There's this page, but we try to keep things to a sensible list. The link between Mannimarco and the Marcomanni is a ridiculous one and doesn't deserve a mention anywhere. rpeh •TCE 12:09, 5 September 2011 (UTC)

necromancers amulet[edit]

It is of course in skyrim. There doesn't seem to be a page to link to it yet though. 17:40, 28 November 2011 (UTC)

Skyrim has only just been released, a page will be made eventually for it. If you want you can add a note to the page or request that a page be made for it.RIM 17:43, 28 November 2011 (UTC)
Necromancer Amulet already exists, add to the page if you want to, and then link to it on relevant pages. --Kiz ·•· Talk ·•· Contribs ·•· Mail ·•· 17:46, 28 November 2011 (UTC)

A third coming?[edit]

In The Path of Transendence, the author claims the sovereign of the Order of the Black Worm dislcosed the process of becoming a lich. The process requires transferring the subject's life essence into a phylactery. The book Mannimarco, King of Worms mentions that Mannimarco studied unholy artifacts and was a lich by the time of Galerion's siege. Mannimarco supposedly died during that battle. I infer that the reason he was present during the third era was because his phylactery was'nt destroyed. In extension, I infer the Worm King may be able to "return" again, seeing as the Savior of Kvatch only killed the Worm King's body. Is this (if so, for what reason) implausible? Eclecnec (talk) 00:53, 29 November 2012 (GMT)

Not implausible, but it's also speculation. Sadly it can't be added to the article. —Legoless (talk) 21:32, 29 November 2012 (GMT)


His longevity would come from being an Elf, as all Elves have at least 1,000 year lifespans. As long as they take precautions, they can live long, otherwise violence or disease kills them before old age would get them. So him being 1130 during Oblivion would be normal for an elf.--Dro'Bakha (talk) 01:47, 19 December 2012 (GMT)

I'm way late to the game on this reply, so this is more for other people who entertain this idea than for you. That's actually an oversimplification or a downright misconception about Mer. The average Elf doesn't make it anywhere near 1,000 years. The common Mer lives roughly twice as long as a Human at peak health. Newer and more reliable sources than "The Real Barenziah" confirm this, including dev interviews. Mannimarco is definitely sustained by sorcery. Whether or not he's an actual Lich is up for debate, but he's lived far beyond the maximum normal lifespan for a male Altmer. Pilaf The Defiler (talk) 12:01, 12 October 2014 (GMT)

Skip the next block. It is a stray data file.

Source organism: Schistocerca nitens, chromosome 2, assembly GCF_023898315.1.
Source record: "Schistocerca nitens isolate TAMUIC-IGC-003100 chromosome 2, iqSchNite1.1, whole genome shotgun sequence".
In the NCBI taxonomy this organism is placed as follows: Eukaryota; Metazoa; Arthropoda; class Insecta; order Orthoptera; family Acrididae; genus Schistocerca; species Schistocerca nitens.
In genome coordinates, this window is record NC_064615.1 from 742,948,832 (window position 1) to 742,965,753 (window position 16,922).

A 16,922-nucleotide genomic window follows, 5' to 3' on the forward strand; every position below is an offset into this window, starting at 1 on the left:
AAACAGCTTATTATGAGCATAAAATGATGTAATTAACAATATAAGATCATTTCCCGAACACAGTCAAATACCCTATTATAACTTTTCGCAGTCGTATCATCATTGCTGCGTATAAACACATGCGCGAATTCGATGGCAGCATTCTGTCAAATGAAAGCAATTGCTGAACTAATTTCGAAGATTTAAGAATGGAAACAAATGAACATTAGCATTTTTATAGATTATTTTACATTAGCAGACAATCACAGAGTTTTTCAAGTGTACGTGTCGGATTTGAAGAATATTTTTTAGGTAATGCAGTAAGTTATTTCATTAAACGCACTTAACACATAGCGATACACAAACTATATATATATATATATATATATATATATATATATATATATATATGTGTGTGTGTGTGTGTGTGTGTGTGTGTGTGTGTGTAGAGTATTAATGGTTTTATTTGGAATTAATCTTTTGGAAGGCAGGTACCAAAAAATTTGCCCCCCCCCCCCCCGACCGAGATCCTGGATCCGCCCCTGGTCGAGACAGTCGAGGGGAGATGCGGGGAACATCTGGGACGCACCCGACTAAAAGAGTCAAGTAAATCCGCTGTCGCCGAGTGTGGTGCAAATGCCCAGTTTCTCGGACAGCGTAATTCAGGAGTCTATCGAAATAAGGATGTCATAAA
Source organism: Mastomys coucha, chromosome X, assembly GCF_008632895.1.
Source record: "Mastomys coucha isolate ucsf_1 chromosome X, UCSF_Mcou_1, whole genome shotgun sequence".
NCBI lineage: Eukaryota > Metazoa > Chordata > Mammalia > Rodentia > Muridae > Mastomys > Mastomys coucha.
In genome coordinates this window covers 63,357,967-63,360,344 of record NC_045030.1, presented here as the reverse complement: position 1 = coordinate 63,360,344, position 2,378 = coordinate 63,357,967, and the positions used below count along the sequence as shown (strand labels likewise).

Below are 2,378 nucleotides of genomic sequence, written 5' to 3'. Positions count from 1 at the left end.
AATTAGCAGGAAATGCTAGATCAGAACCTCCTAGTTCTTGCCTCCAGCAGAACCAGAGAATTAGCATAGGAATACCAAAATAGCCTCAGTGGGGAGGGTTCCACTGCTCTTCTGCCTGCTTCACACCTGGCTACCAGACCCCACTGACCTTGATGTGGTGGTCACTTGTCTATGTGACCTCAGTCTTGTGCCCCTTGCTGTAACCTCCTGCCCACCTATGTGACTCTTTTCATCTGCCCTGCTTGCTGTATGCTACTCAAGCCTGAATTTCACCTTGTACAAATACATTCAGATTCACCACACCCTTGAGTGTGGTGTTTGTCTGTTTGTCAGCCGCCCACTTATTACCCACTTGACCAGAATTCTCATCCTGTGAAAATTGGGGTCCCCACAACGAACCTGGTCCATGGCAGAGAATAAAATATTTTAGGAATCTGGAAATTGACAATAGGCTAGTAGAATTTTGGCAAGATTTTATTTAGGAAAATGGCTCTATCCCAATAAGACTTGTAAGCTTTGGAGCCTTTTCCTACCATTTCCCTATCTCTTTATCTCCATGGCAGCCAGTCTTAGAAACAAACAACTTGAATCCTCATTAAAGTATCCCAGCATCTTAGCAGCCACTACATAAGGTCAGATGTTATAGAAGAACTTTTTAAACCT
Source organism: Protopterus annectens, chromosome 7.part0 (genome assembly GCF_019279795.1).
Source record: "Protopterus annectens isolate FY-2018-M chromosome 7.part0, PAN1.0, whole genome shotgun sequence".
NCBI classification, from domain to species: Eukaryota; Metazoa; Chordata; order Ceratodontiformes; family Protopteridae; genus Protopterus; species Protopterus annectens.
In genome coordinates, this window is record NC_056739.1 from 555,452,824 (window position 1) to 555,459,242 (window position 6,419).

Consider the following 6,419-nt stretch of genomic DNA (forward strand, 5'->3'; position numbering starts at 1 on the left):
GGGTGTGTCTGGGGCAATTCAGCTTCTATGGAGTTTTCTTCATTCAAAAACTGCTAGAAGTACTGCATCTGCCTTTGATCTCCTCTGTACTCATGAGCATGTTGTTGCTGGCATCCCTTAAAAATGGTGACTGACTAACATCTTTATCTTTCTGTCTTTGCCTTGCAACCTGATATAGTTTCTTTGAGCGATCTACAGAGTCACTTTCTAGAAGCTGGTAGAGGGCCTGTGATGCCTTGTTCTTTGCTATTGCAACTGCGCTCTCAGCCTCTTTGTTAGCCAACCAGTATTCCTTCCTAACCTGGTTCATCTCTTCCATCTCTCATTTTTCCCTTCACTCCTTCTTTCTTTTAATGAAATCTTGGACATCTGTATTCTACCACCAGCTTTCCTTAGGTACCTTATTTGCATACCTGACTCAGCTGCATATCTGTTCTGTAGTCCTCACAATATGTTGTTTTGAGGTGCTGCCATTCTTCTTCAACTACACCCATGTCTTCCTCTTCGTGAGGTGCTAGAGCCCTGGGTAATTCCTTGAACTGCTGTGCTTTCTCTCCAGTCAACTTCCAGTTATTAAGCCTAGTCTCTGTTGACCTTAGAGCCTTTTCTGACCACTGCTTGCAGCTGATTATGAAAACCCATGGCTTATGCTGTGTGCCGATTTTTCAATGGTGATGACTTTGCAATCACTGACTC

Middle Dawn[edit]


I've changed some information from his background, as the source "Where were you when the dragon broke" displace his birthdate for quite a lot time. This source is very important in the story of Mannimarco, as he seems to have learn the possibility of transcendence during the Middle Dawn. Which probably explain why he started his studies among the Psijic and of the Necromancy.

I know the article needs a more global rewriting. But this omission bugs me from quite some time now. --Lady freyja (talk) 08:39, 4 April 2015 (GMT)

Oblivion Mannimarco is canonly Mannimarco[edit]

I've heard a lot of talk that the Mannimarco from Oblivion isn't the real one... But aside from there being no reason for this other than Manostalgia, it says in the official Oblivion game guide that the Mannimarco you see is "Mannimarco himself".--Right under the picture. And don't forget, the Guildmaster to be never destroyed his phylactery. Animperiallich (talk) 02:54, 5 September 2015 (UTC)

That theory stems from the fact that the Necromancer's Moon still exists after you kill Mannimarco, and necromancers still pray to him 200 years later in Skyrim. The King of Worms might be defeated, but the God of Worms is certainly still a thing, i.e. his physical body was destroyed, but not his celestial form. That sort of discussion is best suited to the forums, however. —Legoless (talk) 03:02, 5 September 2015 (UTC)
It sounds like I can't come up with a counter argument, then, and there are.--Especially because of the first thing I said being alongside it. I put it here not for discussion, but to refine this knowledge, in a place where it may stay refined. Again, surely you (I've seen you around) know that there are ways around that, and that there is no way around a developer quote? Animperiallich (talk) 20:01, 5 September 2015 (UTC)
Where is the developer quote? The Prima guide? Prima has been wrong more often than it has been right, and there's no point reading too much into a turn of phrase like that. It is indeed "Mannimarco himself" that you encounter, but that means very little - especially when you're dealing with a multifaceted god-lich. —Legoless (talk) 20:22, 5 September 2015 (UTC)